vention to his language and his country. 
His story is told simply as a convenient 
way of imparting to his readers and to 
posterity the real condition and inner life 
of Rome during these last few eventful 
years, when the evil power of the Papacy 
has been declining to its fall. Whereas, 
therefore, most novels consist of fiction 
founded upon fact, this one may be defined 
rather as fact founded upon fiction, in the 
sense that the form alone and the cast of 
the story are fanciful the rest being all 
pure truth lightly disguised. Graribaldi has 
here recited with nothing more than a 
thin veil of incognito thrown over those 
names which it would have been painful 
or perilous to make known that of which 
he himself has been cognisant as matters 
of fact in the wicked city of the priests, 
where the power which has usurped the 
gentle name of Christ blasphemes Him 
with a greater audacity of word and a 


more frenzied folly in act as the hour of 
judgment approaches. Herein the reader 
may see what goes forward in those de- 
mure palaces of the princes of the Church, 
from which the "Vicegerents of Heaven" 
are elected. Herein he may compre- 
hend what kind of a system it is which 
French bayonets still defend what the 
private life is of those who denounce 
humanity and anathematise science; and 
why Romans appear content with the 
government of Jesuits, and the privilege of 
hearing the Pope's artificial altos at the 
Sistine Chapel. He who 'has composed 
this narrative, at once so idyllic in its 
pastoral scenes so tender and poetic in 
its domestic passages so Metastasio-like 
in some of its episodes and so terribly 
earnest in its denunciation of the wrongs 
and degradation of the Eternal City, is no 
unknown satirist. He is GARIBALDI; he 
has been Dictator in the Seven-hilled City, 


and Generalissimo of her army ; her ar- 
chives have lain within his hands ; he 
has held her keys, and fought upon her 
walls ; and, in four campaigns at least, since 
those glorious but mournful days, he has 
waged battle for the ancient City in the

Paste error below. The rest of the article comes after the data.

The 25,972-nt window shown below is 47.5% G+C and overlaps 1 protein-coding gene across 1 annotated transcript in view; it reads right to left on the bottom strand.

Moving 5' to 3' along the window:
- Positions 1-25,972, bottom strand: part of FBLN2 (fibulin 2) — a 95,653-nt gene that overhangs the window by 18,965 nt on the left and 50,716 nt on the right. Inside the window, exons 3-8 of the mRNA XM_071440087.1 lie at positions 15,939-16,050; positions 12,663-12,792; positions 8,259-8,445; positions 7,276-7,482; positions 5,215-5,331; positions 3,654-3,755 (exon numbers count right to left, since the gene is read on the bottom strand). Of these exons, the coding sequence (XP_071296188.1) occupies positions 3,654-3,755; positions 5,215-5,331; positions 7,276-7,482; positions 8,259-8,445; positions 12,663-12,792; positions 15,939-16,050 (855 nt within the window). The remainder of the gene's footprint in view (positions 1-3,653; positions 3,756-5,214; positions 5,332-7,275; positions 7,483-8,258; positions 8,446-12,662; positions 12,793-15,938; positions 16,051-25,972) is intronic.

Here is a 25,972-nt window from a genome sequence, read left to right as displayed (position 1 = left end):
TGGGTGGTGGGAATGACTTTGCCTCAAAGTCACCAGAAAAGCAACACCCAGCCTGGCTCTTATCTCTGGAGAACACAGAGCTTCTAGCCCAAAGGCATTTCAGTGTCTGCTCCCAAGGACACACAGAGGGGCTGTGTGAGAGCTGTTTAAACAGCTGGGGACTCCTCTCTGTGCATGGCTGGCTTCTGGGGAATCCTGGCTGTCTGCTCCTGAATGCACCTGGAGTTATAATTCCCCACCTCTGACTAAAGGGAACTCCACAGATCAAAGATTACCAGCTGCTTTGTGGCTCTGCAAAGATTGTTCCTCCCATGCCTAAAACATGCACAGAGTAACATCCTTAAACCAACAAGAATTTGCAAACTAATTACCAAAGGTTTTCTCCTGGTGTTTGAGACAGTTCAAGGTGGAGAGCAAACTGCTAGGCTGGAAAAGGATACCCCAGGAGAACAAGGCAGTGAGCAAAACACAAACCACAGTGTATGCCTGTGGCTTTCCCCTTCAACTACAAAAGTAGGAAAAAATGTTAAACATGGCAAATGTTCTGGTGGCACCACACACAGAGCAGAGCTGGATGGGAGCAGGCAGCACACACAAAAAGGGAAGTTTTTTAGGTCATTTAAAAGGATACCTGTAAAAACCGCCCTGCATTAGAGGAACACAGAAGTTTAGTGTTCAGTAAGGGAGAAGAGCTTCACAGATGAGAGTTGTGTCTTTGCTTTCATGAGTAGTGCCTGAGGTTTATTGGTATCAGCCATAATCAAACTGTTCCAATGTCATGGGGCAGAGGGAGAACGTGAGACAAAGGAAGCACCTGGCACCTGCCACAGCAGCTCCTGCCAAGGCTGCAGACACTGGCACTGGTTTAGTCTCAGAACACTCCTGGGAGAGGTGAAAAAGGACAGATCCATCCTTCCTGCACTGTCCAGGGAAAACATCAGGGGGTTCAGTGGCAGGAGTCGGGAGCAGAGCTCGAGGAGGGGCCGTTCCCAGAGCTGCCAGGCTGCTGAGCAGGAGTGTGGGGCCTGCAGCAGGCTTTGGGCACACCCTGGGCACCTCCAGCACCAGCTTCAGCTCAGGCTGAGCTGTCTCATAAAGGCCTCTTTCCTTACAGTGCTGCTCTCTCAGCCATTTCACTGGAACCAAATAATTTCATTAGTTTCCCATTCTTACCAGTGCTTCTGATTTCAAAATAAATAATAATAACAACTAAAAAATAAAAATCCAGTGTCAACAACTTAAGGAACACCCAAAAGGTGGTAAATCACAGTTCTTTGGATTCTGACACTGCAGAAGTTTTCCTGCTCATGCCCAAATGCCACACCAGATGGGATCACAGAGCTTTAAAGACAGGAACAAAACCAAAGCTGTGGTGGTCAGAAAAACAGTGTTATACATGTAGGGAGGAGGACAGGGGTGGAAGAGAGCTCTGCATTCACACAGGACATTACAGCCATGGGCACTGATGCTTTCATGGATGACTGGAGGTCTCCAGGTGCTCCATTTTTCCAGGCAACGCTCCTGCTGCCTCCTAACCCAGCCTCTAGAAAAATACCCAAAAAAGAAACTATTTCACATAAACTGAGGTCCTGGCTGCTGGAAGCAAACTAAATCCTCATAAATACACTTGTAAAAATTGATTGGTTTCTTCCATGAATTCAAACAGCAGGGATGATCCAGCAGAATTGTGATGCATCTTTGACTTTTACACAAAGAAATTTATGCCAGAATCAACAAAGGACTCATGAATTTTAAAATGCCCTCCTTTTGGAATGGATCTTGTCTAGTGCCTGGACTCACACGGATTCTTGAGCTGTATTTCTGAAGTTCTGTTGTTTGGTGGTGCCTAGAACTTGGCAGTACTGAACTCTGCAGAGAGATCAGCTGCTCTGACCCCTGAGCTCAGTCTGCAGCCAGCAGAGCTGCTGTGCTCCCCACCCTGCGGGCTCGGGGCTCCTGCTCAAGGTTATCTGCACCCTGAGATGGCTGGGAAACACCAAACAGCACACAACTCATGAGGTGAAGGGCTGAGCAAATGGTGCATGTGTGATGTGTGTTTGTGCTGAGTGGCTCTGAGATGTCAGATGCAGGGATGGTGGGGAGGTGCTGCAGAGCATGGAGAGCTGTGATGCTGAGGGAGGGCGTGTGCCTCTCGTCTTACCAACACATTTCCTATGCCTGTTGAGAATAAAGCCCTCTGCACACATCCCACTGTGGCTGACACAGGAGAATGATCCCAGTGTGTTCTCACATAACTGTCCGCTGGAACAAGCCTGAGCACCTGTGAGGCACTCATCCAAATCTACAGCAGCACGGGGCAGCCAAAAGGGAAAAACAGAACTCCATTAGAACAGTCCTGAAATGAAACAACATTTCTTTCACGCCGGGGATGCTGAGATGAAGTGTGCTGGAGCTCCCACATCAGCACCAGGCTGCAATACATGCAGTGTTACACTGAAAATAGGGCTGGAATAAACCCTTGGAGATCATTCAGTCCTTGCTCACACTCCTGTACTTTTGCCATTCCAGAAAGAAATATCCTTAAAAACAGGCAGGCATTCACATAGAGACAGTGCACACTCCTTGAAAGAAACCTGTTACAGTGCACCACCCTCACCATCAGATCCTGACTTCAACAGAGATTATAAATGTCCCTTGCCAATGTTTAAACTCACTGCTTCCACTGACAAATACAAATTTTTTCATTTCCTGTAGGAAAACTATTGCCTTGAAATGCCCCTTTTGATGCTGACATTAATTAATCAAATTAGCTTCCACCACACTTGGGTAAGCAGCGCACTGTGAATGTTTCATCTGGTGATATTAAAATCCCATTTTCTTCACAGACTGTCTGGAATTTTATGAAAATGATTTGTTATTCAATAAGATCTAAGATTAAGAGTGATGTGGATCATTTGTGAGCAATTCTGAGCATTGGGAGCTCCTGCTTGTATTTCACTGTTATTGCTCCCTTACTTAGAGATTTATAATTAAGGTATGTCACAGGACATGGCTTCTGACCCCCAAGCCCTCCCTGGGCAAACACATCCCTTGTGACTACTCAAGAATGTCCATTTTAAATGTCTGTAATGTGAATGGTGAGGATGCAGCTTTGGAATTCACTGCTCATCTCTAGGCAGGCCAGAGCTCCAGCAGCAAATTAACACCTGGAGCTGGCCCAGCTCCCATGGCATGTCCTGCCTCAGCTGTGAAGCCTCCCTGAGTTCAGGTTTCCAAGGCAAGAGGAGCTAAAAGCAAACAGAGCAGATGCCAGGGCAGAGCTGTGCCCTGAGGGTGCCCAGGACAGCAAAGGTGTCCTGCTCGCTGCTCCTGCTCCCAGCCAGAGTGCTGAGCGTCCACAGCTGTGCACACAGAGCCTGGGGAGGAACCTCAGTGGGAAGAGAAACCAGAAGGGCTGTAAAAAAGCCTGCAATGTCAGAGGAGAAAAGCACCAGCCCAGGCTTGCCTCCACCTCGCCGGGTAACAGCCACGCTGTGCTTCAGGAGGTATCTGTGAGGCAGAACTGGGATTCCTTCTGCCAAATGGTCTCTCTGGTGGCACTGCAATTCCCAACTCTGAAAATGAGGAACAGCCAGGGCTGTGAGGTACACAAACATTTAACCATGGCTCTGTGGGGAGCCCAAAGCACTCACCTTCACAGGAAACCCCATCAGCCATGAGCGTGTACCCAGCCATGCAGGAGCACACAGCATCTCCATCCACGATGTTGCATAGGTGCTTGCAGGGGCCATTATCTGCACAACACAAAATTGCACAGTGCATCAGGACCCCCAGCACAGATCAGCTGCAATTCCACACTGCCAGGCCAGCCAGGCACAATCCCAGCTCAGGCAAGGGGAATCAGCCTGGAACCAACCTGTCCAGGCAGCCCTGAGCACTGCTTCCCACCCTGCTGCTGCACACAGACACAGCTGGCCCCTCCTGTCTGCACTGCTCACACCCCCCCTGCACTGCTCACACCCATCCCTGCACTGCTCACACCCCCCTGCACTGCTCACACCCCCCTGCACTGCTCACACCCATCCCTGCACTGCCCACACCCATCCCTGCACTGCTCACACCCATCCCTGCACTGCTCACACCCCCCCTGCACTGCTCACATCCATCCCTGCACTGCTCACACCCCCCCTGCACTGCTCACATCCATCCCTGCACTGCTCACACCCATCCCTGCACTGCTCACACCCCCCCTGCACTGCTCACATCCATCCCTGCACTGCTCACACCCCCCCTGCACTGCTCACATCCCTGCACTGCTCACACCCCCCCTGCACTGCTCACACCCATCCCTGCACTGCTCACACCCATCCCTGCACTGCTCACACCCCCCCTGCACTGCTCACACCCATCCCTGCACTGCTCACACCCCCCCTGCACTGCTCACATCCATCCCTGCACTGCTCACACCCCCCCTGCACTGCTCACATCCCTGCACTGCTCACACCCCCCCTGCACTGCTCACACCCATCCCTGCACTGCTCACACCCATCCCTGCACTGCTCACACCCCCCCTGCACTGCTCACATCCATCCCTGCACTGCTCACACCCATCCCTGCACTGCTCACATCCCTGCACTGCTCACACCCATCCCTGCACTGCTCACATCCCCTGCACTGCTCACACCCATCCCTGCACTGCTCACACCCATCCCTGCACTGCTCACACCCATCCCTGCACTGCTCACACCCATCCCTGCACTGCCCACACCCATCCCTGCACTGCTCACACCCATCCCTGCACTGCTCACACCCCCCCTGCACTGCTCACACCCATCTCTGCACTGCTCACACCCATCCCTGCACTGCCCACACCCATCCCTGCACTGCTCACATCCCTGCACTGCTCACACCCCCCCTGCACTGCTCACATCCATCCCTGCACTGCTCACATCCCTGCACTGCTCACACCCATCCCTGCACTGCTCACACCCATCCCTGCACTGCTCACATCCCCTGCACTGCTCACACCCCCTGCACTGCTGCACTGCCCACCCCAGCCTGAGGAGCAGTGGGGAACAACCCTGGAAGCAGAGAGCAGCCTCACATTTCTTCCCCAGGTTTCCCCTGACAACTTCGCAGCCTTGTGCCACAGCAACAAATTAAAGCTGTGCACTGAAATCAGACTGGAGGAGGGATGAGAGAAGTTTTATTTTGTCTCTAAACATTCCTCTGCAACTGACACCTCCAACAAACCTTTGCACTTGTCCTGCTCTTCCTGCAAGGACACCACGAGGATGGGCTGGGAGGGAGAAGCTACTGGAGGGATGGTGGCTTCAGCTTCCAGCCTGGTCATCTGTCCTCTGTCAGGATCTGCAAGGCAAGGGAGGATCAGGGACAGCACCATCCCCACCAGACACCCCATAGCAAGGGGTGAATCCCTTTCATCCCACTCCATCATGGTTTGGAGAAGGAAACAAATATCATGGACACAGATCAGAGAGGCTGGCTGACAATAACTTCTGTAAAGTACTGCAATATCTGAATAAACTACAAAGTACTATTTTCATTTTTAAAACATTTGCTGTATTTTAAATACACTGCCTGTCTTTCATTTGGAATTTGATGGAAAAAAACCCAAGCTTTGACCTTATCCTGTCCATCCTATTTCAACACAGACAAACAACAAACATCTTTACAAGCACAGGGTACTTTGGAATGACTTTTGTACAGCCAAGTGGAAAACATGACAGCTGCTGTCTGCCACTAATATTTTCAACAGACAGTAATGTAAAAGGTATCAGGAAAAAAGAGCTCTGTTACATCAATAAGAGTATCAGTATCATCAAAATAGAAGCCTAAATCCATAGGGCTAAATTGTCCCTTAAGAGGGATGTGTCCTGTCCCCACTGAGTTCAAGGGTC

open field. Here, then, is his description 
of "Borne in the Nineteenth Century" 
not seen as tourists or dilettanti see her, 
clothed with the imaginary robes of her 
historic and colossal empire but seen 
naked to the scourged and branded skin 
affronted, degraded, defamed, bleeding from 
the hundred wounds where the leech-like 
priests hang and suck, who, by their vile 
organisation, have converted the Rome 
which was mistress of the world to a 
Rome which is the emporium of solemn 
farces, miracle-plays, superstitious hypo- 
crisies the capital of an evil instead of a 
majestic kingdom the metropolis of monks, 
instead of Csesars. 


To this discrowned Queen of Nations 
, \, ry page in the present volume testifies 
the profound and ardent loyalty of Gari- 
baldi's soul. The patriotism which most 
men feel towards the country of their birth 
is but a cold virtue compared with the 
burning devotion which fills the spirit of 
our warrior-novelist. It is as though the 
individuality of some antique Cato or 
Fabius was resuscitated, to protest, with 
deed and word, against the false and cun- 
ning tribe who have suborned the im- 
perial city to their purposes, and turned 
the monuments of Eome, as it were, into 
one Cloaca Maxima. The end of these 
things is probably approaching, although 
His Holiness, parodying the great Councils 
of past history, pretends to be as God, and 
to give laws urbi ct ordi, while the kingdoms 
reject his authority, and his palace is only 
defended from the people by the aid of 
foreign bayonets. When Rome is freed 


from the Pope-king, and has been pro- 
claimed the capital of Italy, this book will 
be one of the memorials of that extra- 
ordinary corruption and offence which the 
nineteenth century endured so long and 

The Author's desire to portray the